J.P. Morgan Chase & Co.'s options show a widely anticipated dividend increase, as do contracts for Wells Fargo & Co. and PNC Financial Services Group Inc., according to an MKM Partners analysis. US Bancorp is also pricing in an increase, albeit smaller, the firm found.

Much of the anxiety leads back to the same subjects that roiled markets in 2010: Europe's sovereign-debt woes, the potential overheating of the Chinese economy or the uneven state of the U.S. recovery.

"Volatility is going to be a lot like 2010—low for much of the year, but we may see some spikes as these macro head winds emerge from time to time," UBS AG equity derivatives strategist Mitchell Revsine said.

One area that bears an especially close look is the health of the U.S. consumer. Retail is a sector that strategists mention repeatedly when recommending which stocks to hedge.

Credit Suisse recently recommended locking up some of the holiday froth in retail stocks by buying put options on the SPDR S&P Retail exchange-traded fund. In particular, the firm read Best Buy Co.'s tough quarter as a sign that analysts have overshot the good news that many retailers can deliver.

"There's an opportunity to acquire cheap protection right now, because volatility in the market has been so muted lately," Credit Suisse's Mr. Wilson said.

Does the low VIX indicate overcomplacency in the market? Maybe, but I wouldn't read too much into the low VIX level. The VIX might remain low for an extended period as markets edge higher. Vol make look cheap now but a year from now, it can look cheaper. In fact, I read this interesting comment on the OnlyVix blog written a couple of weeks ago:

As I'm writing this VIX is trading at ~15.60, very close to it annual low of 15.23 back in April. This level is obviously significantly below what I expect a month ago, but also lower than investor expectations. The front month futures expiring on Wed, Dec 22 that have only 2 full trading days until expiration are still relatively juicy at 17.30! Of course the big question on everyone's mind is what is next for the market and for the VIX.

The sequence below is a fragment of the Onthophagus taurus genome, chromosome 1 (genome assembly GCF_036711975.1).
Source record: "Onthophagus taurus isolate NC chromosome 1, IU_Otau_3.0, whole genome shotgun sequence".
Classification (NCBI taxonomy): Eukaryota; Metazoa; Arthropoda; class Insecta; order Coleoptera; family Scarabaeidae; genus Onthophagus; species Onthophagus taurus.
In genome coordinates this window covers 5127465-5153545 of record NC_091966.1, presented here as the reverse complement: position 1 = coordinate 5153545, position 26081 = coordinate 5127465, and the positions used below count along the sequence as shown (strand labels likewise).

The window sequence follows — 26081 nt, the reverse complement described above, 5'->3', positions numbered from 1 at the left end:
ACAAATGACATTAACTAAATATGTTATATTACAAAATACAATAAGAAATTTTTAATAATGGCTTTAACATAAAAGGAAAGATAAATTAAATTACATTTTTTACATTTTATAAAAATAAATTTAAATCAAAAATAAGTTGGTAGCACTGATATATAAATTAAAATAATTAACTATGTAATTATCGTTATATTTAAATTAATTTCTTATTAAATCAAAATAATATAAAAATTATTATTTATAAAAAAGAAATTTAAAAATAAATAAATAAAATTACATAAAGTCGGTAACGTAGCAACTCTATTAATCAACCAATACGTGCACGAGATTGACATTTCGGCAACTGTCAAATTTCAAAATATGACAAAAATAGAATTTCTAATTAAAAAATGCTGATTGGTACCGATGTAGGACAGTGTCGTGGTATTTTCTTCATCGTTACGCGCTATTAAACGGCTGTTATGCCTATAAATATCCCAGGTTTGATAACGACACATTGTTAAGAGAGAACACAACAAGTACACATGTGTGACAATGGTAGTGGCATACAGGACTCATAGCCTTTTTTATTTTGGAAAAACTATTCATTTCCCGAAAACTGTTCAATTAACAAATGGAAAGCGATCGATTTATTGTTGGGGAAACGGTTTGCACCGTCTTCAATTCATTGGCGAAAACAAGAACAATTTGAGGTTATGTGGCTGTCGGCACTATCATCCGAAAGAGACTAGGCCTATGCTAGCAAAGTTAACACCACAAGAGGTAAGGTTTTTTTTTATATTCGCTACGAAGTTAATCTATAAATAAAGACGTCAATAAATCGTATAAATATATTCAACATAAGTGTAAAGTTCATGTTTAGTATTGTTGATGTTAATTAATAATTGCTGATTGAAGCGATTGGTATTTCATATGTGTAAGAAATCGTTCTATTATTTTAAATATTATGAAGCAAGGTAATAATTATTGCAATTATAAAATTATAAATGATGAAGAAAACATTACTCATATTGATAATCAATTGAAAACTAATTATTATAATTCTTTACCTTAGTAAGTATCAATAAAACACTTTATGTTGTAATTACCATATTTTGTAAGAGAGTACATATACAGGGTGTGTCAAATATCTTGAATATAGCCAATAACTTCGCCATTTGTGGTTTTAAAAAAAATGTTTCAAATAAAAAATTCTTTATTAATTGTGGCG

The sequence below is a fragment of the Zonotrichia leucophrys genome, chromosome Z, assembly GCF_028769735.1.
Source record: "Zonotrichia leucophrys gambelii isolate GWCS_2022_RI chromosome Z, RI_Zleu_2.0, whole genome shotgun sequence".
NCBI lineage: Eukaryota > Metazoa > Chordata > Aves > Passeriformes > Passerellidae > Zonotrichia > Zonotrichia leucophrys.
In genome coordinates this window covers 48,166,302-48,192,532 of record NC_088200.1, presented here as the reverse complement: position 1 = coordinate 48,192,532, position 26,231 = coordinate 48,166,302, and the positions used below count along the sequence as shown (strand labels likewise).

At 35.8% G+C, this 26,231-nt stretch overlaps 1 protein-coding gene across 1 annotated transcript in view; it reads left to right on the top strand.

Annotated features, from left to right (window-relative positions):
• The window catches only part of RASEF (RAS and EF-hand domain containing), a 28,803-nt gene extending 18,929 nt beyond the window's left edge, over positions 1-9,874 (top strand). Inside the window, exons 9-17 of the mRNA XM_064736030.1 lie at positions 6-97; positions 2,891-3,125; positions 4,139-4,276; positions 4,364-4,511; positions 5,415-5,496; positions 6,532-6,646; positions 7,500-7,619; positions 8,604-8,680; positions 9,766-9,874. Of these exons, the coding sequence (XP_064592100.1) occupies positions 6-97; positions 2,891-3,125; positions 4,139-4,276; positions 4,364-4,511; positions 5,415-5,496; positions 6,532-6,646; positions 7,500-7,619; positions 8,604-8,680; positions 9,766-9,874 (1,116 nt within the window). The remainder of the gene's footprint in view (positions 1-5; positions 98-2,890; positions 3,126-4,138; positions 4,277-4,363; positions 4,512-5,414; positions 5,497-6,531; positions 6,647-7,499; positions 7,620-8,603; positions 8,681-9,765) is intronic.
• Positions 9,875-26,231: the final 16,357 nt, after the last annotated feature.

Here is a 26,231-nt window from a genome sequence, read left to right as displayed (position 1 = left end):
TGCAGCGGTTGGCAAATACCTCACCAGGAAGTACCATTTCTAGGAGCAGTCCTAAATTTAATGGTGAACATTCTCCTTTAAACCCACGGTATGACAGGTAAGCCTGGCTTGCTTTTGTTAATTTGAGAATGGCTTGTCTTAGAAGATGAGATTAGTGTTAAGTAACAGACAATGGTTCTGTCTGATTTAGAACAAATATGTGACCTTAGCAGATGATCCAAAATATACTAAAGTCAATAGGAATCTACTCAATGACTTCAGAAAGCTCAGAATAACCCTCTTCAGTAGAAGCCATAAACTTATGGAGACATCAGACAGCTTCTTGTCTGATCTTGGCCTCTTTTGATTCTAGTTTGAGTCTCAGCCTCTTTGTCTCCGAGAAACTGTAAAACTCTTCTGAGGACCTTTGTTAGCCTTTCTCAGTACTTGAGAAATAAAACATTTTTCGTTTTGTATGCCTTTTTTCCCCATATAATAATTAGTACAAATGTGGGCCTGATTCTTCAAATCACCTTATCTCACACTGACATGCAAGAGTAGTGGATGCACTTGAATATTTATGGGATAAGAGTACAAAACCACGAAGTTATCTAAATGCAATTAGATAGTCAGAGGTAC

While the future is uncertain, I think that VIX has entered a low-volatility regime
(see my post here). I think economic uncertainty will not allow long-term VIX futures to fall much lower (back months are about 25) , which means that term structure premium is likely to remain high. If I'm correct in my hypothesis, we can see a steady decline in VXX due to increased rolling costs.
I also believe the VIX has entered a low-volatility regime. This means high frequency trading platforms will need to lever up to make the extra juice. Pensions should be taking a closer look at volatility arbitrage, either internally or through external managers that specialize in this strategy. Pensions should also be using some basic option strategies to protect their downside and/or enhance their returns. Some practitioners even feel that investors should treat volatility as a separate asset class. I agree, if done properly, investors can make money trading vol.